- 14th Annual Great Lakes Restoration Conference Request for Workshops and Field trips Now Open
- U.S. Senators Reject Attempt to Weaken Protections from Aquatic Invasive Species
- U.S. Senate Assault on Clean Water Act Will Leave Environment, Economy Vulnerable to Invasive Species
- Senate to Vote on Bill Exempting Ships from Clean Water Act
- Action Alert: Tell Your Senator to Oppose Ballast Water Regulation Changes
Efforts to restore the Great Lakes are already producing results in communities across the region — from Buffalo to Detroit, Chicago to Duluth, Minn.
Federal funds to restore the Great Lakes have helped:
• Clean up contamination such as PCBs and dioxin from the mouth of the Oswego River near Lake Ontario so that now the area is safe for fishing and swimming again;
• Fix outdated sewer systems in Duluth, Minn., to keep millions of gallons of sewage from entering Lake Superior every year; and
• Remove concrete and steel from the banks of the Detroit River and rebuilt wetlands, so that now mayflies, yellow perch, and lake sturgeon have returned to the river.
The Healing Our Waters-Great Lakes Coalition is chronicling Great Lakes restoration success stories. You can read them here.
The results are inspiring: Anglers and boaters can now be found in rivers that were once too polluted for human use; beaches that were closed due to bacterial pollution are now magnets for people on summer days; and businesses are opening on restored waterfronts in cities like Milwaukee, Wis.
Federal programs like the Great Lakes Restoration Initiative are benefitting people, communities and businesses. By cleaning up drinking water, putting people to work and improving the quality of life for millions of people, Great lakes restoration may be the best return on the federal dollar in the budget.
Need is Great
But there is still work to do.
• Aging sewers dump billions of gallons of sewage into the Lakes every year, closing beaches and threatening our health.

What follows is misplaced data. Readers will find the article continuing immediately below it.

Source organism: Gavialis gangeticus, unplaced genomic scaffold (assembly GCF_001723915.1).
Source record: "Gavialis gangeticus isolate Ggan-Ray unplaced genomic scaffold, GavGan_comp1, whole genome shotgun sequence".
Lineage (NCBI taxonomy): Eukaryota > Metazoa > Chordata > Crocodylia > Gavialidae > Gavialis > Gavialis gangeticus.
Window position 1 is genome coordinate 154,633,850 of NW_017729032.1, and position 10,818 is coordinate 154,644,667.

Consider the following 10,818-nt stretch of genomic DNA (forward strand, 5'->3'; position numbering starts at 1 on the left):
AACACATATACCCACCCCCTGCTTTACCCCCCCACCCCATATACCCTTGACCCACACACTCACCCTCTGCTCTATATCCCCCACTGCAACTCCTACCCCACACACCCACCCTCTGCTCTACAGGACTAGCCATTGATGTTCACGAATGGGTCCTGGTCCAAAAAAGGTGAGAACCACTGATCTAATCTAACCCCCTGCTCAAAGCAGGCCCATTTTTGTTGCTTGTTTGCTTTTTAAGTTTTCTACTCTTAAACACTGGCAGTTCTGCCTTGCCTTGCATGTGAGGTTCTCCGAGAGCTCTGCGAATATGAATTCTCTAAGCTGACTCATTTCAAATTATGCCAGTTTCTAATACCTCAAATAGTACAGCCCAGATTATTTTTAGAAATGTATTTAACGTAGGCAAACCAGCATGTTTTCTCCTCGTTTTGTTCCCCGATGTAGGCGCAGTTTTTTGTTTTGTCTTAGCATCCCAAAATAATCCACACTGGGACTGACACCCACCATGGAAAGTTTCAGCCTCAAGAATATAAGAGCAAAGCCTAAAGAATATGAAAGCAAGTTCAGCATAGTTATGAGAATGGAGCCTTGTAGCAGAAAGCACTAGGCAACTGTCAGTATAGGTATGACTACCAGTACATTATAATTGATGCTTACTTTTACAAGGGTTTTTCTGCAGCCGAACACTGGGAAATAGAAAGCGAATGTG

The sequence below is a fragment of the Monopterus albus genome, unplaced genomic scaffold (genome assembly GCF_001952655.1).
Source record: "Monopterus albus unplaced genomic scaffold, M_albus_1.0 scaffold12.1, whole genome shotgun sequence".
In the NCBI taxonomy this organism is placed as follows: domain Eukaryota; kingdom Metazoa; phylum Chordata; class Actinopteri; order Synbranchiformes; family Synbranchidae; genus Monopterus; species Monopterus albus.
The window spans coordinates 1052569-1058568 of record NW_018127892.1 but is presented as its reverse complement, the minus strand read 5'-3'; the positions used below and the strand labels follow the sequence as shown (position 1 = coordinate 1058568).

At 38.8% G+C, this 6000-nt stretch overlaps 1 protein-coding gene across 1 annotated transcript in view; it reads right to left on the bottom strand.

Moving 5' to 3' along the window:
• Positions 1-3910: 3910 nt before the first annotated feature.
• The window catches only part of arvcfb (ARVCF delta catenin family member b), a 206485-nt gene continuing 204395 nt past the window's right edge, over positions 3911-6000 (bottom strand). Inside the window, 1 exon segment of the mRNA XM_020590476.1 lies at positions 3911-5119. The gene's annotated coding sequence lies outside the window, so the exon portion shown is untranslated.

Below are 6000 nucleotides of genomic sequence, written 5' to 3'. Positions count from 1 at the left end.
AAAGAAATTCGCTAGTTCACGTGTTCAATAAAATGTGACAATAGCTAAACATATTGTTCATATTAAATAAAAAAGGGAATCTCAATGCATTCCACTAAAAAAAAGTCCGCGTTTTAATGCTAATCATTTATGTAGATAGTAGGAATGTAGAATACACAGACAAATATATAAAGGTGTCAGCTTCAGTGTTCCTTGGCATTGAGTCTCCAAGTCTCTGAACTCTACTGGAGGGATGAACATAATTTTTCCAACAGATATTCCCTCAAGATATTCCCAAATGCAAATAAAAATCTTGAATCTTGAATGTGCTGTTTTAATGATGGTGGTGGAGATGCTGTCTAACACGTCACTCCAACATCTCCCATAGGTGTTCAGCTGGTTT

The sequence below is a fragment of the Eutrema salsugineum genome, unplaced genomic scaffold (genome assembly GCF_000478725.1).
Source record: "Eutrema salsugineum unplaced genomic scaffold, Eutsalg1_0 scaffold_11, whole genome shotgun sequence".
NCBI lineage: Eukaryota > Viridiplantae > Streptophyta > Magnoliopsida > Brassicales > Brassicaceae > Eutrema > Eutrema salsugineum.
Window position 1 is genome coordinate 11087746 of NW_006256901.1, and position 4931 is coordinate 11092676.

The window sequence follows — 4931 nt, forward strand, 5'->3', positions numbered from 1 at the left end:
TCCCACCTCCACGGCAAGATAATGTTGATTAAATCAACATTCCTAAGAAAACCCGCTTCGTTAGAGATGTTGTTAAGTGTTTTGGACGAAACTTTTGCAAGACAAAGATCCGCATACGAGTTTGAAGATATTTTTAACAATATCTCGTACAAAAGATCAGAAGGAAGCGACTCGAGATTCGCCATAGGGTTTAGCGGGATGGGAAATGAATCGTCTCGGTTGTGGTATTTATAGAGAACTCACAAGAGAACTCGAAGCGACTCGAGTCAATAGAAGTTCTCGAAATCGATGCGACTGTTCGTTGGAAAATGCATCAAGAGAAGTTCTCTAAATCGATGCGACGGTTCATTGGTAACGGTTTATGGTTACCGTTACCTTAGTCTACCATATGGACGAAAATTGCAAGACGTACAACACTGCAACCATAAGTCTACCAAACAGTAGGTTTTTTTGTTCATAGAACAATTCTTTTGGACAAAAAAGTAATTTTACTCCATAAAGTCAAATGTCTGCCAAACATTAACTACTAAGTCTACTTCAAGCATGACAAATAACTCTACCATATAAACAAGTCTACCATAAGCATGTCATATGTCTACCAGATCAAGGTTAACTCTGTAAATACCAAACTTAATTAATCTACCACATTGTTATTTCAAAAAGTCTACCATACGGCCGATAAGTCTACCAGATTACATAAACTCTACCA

• Invasive species such as the zebra mussel and sea lamprey are harming the food web and commercial and sport fisheries—while new threats like the Asian carp continue to appear.
• Toxic pollutants remain in the mud along Great Lakes rivers and harbors of major cities throughout the region, posing risks to human health and wildlife and pushing down property values.
• Polluted run-off from farms and cities are harming water quality and contributing to the resurgence of toxic algae blooms.
If the nation cuts funding to Great Lakes programs now, it will only cost more later because all of these projects will only get harder and more expensive to solve the longer we wait.
The good news is that we have solutions. The nation needs to continue efforts to modernize sewage treatment, clean up polluted harbors, restore wetlands and prevent unwanted, new species from entering the Great Lakes.
Each of these steps is essential to restore the Lakes, protect our drinking water, safeguard public health, create jobs and uphold the quality of life for millions of people.
- Additional Resources:
Learn more about how Great Lakes restoration activities are benefitting communities by reading the following coalition reports.
- “Progress and Promise: 21 Stories that Showcase Successful Great Lakes Restoration Projects”
- Faces of Restoration: People Working to Restore the Great Lakes”
- Great Lakes Restoration: Delivering Results”
- Watch a video documenting a successful restoration project produced by coalition member Michigan United Conservation Clubs.
- EPA Great Lakes Restoration Initiative Web site
Read the coalition’s letters urging Congress and the White House to uphold their commitment to the Great Lakes.
- The coalition is chronicling successful restoration projects. Read about them here.